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ERIC Number: ED172581
Record Type: RIE
Publication Date: 1978
Pages: 13
Abstractor: N/A
Reference Count: 0
Role and Variety in Popular American Fiction: The Case of the Dime Novel.
Crowell, Michael
Dialect writing in nineteenth-century America has been used as a source of evidence about popular American language and culture. Works employing dialect have been studied as documents embodying perceptions of the relation between character, role, and moral values on the one hand, and speech variety on the other. Critics have noticed the difference between the pompous narration in many of the works and the colorful dialect of the characters in them. One study of the dime novel centered on the development of the American hero and demonstrated the improtance of dialect as an indicator of social standing and moral worth in the popular world view found in dime novels. By shifting attention to the varieties of language used in dime novels one can gain insight into attitudes toward language in its social setting. The conspicuous use of exaggerated varieties of English apparently indicates the importance attached to variation by both authors and the reading public. This paper analyzes the relation between the varieties of the dialect used in one dime novel and judgments about the oriqin, roles, and moral worth of its characters. The popularity of these books suggests that such an analysis can add an historical perspective to the understanding of current attitudes toward languages. (Author/AMH)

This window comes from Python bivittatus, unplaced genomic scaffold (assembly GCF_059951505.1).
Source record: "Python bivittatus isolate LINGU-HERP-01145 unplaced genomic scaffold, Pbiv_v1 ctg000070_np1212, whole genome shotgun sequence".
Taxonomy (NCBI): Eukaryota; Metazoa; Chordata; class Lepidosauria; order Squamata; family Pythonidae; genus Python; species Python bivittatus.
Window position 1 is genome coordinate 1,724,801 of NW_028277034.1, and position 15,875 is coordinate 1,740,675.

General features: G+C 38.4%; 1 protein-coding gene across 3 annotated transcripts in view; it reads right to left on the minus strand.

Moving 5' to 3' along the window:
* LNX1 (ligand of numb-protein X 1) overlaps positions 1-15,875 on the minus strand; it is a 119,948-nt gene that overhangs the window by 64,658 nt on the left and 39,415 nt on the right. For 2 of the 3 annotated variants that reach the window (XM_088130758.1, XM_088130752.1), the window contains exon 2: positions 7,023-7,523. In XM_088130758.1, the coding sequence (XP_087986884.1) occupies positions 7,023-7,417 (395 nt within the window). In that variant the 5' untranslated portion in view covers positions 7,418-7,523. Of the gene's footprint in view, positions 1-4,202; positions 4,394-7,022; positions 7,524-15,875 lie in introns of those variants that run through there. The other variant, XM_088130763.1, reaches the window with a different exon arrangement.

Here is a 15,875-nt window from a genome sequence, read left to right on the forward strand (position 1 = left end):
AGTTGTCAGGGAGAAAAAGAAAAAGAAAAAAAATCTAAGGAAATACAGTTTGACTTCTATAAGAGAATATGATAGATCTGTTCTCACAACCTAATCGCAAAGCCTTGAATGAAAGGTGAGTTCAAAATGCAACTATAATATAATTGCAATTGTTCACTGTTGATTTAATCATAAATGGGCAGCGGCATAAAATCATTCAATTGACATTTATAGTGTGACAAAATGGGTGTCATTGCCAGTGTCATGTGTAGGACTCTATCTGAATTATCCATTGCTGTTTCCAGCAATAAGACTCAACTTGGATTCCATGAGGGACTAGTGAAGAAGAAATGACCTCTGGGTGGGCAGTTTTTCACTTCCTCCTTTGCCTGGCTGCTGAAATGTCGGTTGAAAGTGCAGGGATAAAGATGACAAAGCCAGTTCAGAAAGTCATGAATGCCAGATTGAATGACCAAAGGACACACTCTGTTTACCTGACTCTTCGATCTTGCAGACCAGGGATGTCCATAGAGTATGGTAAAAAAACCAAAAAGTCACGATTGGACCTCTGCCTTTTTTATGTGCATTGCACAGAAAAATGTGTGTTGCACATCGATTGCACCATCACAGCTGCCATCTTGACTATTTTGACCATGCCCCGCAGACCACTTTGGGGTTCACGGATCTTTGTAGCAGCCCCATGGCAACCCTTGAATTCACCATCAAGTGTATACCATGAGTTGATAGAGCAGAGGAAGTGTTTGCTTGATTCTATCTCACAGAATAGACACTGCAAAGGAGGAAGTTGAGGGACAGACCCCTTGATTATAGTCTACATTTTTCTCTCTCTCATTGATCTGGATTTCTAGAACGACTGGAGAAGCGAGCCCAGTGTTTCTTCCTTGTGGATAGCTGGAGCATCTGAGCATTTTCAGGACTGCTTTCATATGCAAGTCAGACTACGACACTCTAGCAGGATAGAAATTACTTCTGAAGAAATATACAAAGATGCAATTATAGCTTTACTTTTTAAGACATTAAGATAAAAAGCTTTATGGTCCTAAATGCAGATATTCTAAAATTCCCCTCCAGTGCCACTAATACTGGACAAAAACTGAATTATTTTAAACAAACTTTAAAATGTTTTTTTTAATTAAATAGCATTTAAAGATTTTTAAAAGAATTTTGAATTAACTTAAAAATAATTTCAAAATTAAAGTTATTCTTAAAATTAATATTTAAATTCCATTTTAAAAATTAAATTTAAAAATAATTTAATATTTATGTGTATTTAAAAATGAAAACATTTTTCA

Publication Type: Speeches/Meeting Papers; Opinion Papers
Education Level: N/A
Audience: N/A
Language: English
Sponsor: N/A
Authoring Institution: N/A
Note: Paper presented at the joint meeting of the American Dialect Society and the Conference on New Ways of Analyzing Variation in English (7th, Washington, D.C., November 3, 1978)